I did enjoy The Town of Light and with the replay factor of alternative outcomes dependant on the choices you make, it is a game that will be worth continuing to explore to see if I can learn more about Renée’s story, even if it is fictional. For those of you who are uncomfortable with the subject matter, it is handled well in my opinion. There is a fine line between misunderstanding and misrepresenting mental illness in any type of media, but I felt that the care taken in researching and presenting the institutions findings against the patients was an interesting combination. Similarly to Journey, Abzu and more recently RiME, this could be an emotional experience for some players but one that I hope you will enjoy.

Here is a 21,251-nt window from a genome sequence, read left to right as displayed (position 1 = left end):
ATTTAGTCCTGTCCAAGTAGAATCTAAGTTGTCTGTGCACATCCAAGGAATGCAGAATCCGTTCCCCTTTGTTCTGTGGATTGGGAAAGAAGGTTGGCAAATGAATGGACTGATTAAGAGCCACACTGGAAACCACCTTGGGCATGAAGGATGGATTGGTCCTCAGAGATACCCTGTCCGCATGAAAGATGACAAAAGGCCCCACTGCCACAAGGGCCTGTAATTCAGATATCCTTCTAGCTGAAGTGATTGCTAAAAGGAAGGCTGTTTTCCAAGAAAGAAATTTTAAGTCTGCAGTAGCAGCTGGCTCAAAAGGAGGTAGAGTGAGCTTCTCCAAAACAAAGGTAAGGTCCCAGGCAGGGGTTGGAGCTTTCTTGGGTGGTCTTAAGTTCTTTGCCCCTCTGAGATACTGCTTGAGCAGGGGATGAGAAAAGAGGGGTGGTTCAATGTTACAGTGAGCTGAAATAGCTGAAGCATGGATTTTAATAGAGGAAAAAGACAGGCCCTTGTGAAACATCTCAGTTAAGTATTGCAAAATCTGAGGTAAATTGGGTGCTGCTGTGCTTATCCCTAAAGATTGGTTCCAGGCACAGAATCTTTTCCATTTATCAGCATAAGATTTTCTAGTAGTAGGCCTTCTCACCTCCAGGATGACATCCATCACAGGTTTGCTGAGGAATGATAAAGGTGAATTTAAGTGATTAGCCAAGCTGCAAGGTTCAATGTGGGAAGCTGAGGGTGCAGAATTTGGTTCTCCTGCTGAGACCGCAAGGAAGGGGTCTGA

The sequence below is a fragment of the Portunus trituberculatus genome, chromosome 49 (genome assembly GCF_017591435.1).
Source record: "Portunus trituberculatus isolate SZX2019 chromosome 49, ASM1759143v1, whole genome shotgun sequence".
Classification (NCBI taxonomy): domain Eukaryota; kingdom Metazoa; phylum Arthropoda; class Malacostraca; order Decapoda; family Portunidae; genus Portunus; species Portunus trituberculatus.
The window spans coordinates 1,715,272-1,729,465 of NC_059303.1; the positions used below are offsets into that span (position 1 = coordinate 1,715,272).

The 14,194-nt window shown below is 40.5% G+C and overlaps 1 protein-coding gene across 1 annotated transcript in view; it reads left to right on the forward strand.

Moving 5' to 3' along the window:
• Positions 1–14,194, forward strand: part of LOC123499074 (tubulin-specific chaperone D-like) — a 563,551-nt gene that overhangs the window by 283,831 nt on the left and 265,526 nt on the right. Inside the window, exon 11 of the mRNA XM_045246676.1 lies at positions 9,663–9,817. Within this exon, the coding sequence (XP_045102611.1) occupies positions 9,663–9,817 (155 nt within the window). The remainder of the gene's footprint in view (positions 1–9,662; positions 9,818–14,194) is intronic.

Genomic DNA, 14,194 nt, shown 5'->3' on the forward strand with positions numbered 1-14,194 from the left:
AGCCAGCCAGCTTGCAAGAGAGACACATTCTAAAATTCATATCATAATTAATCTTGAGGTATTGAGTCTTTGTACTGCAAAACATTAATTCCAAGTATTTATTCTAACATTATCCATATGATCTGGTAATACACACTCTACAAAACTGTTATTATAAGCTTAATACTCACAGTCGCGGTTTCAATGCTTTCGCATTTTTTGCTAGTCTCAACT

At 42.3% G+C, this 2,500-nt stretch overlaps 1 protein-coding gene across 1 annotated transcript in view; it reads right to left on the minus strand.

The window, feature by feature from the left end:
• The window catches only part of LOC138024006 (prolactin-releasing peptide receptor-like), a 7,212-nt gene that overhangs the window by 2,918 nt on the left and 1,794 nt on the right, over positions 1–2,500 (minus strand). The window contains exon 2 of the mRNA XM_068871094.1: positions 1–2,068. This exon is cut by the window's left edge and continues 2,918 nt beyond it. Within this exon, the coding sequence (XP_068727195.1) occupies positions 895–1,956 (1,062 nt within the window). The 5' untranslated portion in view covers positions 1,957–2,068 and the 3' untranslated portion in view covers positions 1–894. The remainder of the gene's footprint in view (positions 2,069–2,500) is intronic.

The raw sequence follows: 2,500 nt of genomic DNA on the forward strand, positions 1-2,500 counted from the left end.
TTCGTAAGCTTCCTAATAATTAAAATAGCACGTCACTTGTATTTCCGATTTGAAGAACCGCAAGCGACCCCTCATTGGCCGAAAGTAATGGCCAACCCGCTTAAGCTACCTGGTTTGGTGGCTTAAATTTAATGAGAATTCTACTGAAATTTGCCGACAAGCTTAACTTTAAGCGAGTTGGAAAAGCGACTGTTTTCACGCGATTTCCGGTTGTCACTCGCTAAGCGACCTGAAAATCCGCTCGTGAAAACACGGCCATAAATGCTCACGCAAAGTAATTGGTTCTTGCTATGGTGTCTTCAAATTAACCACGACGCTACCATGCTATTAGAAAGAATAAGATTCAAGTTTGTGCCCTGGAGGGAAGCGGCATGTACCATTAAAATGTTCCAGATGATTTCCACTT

The Town of Light will be available on Steam, Playstation 4 and Xbox One from 6th June 2017. Our thanks to Wired Productions for the review copy on PS4.